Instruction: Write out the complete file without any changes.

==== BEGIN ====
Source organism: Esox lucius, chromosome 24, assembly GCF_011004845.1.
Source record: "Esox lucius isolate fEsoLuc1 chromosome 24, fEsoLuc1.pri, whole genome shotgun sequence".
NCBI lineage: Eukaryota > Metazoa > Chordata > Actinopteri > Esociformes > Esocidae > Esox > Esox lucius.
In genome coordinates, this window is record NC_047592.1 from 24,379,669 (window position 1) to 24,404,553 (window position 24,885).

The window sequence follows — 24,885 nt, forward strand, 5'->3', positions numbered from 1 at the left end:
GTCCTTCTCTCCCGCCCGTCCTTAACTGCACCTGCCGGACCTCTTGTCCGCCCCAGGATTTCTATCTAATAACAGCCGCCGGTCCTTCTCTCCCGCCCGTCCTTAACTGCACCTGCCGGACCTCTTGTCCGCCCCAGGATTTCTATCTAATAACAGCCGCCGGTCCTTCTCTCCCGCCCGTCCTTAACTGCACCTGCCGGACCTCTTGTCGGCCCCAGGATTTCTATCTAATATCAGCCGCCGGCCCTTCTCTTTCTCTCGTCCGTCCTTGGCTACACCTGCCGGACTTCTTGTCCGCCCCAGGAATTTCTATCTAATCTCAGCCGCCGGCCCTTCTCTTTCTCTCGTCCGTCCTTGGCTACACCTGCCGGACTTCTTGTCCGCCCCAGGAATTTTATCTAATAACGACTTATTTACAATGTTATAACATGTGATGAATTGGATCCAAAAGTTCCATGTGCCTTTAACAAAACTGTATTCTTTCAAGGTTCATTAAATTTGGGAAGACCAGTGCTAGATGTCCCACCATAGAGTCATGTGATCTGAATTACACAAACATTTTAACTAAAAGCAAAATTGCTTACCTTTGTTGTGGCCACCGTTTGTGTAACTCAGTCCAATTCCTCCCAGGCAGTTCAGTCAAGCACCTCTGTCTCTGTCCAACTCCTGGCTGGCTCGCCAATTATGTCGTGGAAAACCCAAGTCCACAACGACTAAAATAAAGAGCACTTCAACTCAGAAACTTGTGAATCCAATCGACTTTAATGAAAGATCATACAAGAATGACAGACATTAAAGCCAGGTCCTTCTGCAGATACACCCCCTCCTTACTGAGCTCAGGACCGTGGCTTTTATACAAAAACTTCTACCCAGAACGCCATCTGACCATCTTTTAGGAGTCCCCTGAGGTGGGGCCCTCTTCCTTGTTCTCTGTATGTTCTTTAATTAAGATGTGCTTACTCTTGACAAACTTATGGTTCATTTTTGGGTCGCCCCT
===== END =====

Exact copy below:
Source organism: Esox lucius, chromosome 24, assembly GCF_011004845.1.
Source record: "Esox lucius isolate fEsoLuc1 chromosome 24, fEsoLuc1.pri, whole genome shotgun sequence".
NCBI lineage: Eukaryota > Metazoa > Chordata > Actinopteri > Esociformes > Esocidae > Esox > Esox lucius.
In genome coordinates, this window is record NC_047592.1 from 24,379,669 (window position 1) to 24,404,553 (window position 24,885).

The window sequence follows — 24,885 nt, forward strand, 5'->3', positions numbered from 1 at the left end:
GTCCTTCTCTCCCGCCCGTCCTTAACTGCACCTGCCGGACCTCTTGTCCGCCCCAGGATTTCTATCTAATAACAGCCGCCGGTCCTTCTCTCCCGCCCGTCCTTAACTGCACCTGCCGGACCTCTTGTCCGCCCCAGGATTTCTATCTAATAACAGCCGCCGGTCCTTCTCTCCCGCCCGTCCTTAACTGCACCTGCCGGACCTCTTGTCGGCCCCAGGATTTCTATCTAATATCAGCCGCCGGCCCTTCTCTTTCTCTCGTCCGTCCTTGGCTACACCTGCCGGACTTCTTGTCCGCCCCAGGAATTTCTATCTAATCTCAGCCGCCGGCCCTTCTCTTTCTCTCGTCCGTCCTTGGCTACACCTGCCGGACTTCTTGTCCGCCCCAGGAATTTTATCTAATAACGACTTATTTACAATGTTATAACATGTGATGAATTGGATCCAAAAGTTCCATGTGCCTTTAACAAAACTGTATTCTTTCAAGGTTCATTAAATTTGGGAAGACCAGTGCTAGATGTCCCACCATAGAGTCATGTGATCTGAATTACACAAACATTTTAACTAAAAGCAAAATTGCTTACCTTTGTTGTGGCCACCGTTTGTGTAACTCAGTCCAATTCCTCCCAGGCAGTTCAGTCAAGCACCTCTGTCTCTGTCCAACTCCTGGCTGGCTCGCCAATTATGTCGTGGAAAACCCAAGTCCACAACGACTAAAATAAAGAGCACTTCAACTCAGAAACTTGTGAATCCAATCGACTTTAATGAAAGATCATACAAGAATGACAGACATTAAAGCCAGGTCCTTCTGCAGATACACCCCCTCCTTACTGAGCTCAGGACCGTGGCTTTTATACAAAAACTTCTACCCAGAACGCCATCTGACCATCTTTTAGGAGTCCCCTGAGGTGGGGCCCTCTTCCTTGTTCTCTGTATGTTCTTTAATTAAGATGTGCTTACTCTTGACAAACTTATGGTTCATTTTTGGGTCGCCCCT